6. José Jorge, 2016. "Sovereign Ratings and Investor Behavior," CEF.UP Working Papers 1601, Universidade do Porto, Faculdade de Economia do Porto.
    7. Riachi, Ilham & Schwienbacher, Armin, 2013. "Securitization of corporate assets and executive compensation," Journal of Corporate Finance, Elsevier, vol. 21(C), pages 235-251.
    8. Pollrich, Martin & Wagner, Lilo, 2016. "Imprecise information disclosure and truthful certification," European Economic Review, Elsevier, vol. 89(C), pages 345-360.
    9. Jeon, Doh-Shin & Lovo, Stefano, 2013. "Credit rating industry: A helicopter tour of stylized facts and recent theories," International Journal of Industrial Organization, Elsevier, vol. 31(5), pages 643-651.
    10. Hanson, Samuel G. & Sunderam, Adi, 2013. "Are there too many safe securities? Securitization and the incentives for information production," Journal of Financial Economics, Elsevier, vol. 108(3), pages 565-584.
    11. Marco Di Maggio & Marco Pagano, 2012. "Financial Disclosure and Market Transparency with Costly Information Processing," EIEF Working Papers Series 1212, Einaudi Institute for Economics and Finance (EIEF), revised May 2014.
    12. Edmans, Alex & Heinle, Mirko & Huang, Chong, 2013. "The Real Costs of Disclosure," CEPR Discussion Papers 9637, C.E.P.R. Discussion Papers.
    13. Giovanni Ferri, 2016. "Regolamentazione bancaria: serve un cambio di approccio," ECONOMIA E DIRITTO DEL TERZIARIO, FrancoAngeli Editore, vol. 2016(3), pages 383-408.
    14. Stenzel, A. & Wagner, W.B., 2013. "Asset Opacity and Liquidity," Discussion Paper 2013-066, Tilburg University, Center for Economic Research.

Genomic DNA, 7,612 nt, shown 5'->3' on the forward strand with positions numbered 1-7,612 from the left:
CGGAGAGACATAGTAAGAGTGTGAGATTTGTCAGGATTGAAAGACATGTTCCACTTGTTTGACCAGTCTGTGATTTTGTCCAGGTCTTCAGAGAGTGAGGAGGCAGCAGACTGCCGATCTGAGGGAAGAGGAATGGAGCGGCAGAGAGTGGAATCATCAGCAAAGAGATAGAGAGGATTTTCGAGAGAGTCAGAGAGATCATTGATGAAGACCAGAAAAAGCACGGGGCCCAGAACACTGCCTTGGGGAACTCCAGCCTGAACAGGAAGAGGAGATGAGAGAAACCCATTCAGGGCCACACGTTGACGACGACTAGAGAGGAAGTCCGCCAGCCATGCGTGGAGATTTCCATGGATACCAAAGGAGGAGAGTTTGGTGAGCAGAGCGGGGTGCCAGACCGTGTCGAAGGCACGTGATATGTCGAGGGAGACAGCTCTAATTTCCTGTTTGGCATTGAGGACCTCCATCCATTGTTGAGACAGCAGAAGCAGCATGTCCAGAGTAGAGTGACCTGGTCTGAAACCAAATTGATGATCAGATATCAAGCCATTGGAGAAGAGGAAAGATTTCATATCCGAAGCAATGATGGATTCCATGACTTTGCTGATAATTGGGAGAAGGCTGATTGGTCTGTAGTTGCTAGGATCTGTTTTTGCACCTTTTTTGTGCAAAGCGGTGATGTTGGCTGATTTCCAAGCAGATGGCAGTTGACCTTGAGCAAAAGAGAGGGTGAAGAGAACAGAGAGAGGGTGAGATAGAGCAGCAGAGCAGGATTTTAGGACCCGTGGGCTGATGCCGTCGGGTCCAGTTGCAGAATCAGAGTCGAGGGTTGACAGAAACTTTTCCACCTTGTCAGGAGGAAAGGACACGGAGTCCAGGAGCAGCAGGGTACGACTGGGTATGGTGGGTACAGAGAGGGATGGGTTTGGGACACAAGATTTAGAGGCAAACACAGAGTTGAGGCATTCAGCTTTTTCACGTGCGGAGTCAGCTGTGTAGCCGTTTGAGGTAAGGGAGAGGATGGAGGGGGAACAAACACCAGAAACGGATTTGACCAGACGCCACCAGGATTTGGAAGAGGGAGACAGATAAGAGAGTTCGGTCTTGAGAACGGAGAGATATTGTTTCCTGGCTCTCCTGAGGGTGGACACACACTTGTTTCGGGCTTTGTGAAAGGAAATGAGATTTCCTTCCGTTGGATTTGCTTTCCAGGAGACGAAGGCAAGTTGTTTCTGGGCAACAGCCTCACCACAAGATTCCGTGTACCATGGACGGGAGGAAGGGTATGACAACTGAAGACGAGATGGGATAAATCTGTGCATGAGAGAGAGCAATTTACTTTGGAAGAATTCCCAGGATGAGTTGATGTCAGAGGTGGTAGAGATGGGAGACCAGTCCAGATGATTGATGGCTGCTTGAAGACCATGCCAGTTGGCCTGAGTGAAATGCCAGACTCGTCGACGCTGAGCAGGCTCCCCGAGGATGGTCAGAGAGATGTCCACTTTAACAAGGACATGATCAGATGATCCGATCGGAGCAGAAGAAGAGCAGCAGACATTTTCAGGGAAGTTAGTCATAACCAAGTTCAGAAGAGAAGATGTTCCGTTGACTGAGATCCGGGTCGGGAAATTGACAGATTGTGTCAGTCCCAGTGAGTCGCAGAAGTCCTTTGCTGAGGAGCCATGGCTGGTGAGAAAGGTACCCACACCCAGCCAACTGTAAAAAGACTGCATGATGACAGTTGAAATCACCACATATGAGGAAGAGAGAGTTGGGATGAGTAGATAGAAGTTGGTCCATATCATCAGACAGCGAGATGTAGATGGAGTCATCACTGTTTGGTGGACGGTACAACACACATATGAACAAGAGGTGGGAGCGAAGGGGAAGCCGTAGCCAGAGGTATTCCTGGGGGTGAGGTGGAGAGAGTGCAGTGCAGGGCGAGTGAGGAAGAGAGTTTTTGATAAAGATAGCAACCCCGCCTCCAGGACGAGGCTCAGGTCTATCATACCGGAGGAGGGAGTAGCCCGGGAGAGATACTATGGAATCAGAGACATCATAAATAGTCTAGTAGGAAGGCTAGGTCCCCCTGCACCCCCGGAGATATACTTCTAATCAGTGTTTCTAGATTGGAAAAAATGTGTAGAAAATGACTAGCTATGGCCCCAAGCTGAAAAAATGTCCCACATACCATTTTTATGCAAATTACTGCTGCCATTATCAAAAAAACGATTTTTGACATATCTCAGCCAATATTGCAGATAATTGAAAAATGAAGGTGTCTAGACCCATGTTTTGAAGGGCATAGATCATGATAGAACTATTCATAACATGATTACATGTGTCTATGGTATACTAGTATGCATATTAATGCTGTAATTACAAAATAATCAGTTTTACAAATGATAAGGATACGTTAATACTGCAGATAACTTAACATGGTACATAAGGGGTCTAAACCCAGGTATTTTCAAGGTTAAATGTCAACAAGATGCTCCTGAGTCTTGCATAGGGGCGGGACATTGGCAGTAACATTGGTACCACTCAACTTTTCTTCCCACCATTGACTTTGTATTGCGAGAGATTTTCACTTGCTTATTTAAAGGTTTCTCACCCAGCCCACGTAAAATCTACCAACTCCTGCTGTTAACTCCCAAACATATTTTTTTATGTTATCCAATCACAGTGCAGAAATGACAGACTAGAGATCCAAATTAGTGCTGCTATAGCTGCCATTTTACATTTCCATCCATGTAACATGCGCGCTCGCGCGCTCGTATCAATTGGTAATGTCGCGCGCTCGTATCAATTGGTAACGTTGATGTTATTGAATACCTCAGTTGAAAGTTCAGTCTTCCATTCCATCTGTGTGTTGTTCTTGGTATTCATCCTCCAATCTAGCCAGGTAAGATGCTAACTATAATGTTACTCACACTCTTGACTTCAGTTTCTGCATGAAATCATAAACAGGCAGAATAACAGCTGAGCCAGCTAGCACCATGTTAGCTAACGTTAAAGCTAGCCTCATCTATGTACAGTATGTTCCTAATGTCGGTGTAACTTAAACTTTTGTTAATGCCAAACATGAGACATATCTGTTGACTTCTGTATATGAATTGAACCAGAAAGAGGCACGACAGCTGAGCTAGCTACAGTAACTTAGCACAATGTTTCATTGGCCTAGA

15. Nils Boesel & C.J.M. Kool & S. Lugo, 2016. "Do European Banks with a Covered Bond Program still issue Asset-Backed Securities for funding?," Working Papers 16-03, Utrecht School of Economics.
    16. Chen, Zhizhen & Liu, Frank Hong & Opong, Kwaku & Zhou, Mingming, 2017. "Short-term safety or long-term failure? Empirical evidence of the impact of securitization on bank risk," Journal of International Money and Finance, Elsevier, vol. 72(C), pages 48-74.
    17. repec:eee:jimfin:v:81:y:2018:i:c:p:76-87 is not listed on IDEAS
    18. Bar-Isaac, Heski & Shapiro, Joel, 2013. "Ratings quality over the business cycle," Journal of Financial Economics, Elsevier, vol. 108(1), pages 62-78.
    19. Anderson, Alyssa G., 2015. "Ambiguity in Securitization Markets," Finance and Economics Discussion Series 2015-33, Board of Governors of the Federal Reserve System (U.S.).
    20. Kowalik, Michal, 2016. "Opacity and Disclosure in Short-Term Wholesale Funding Markets," Risk and Policy Analysis Unit Working Paper RPA 16-2, Federal Reserve Bank of Boston.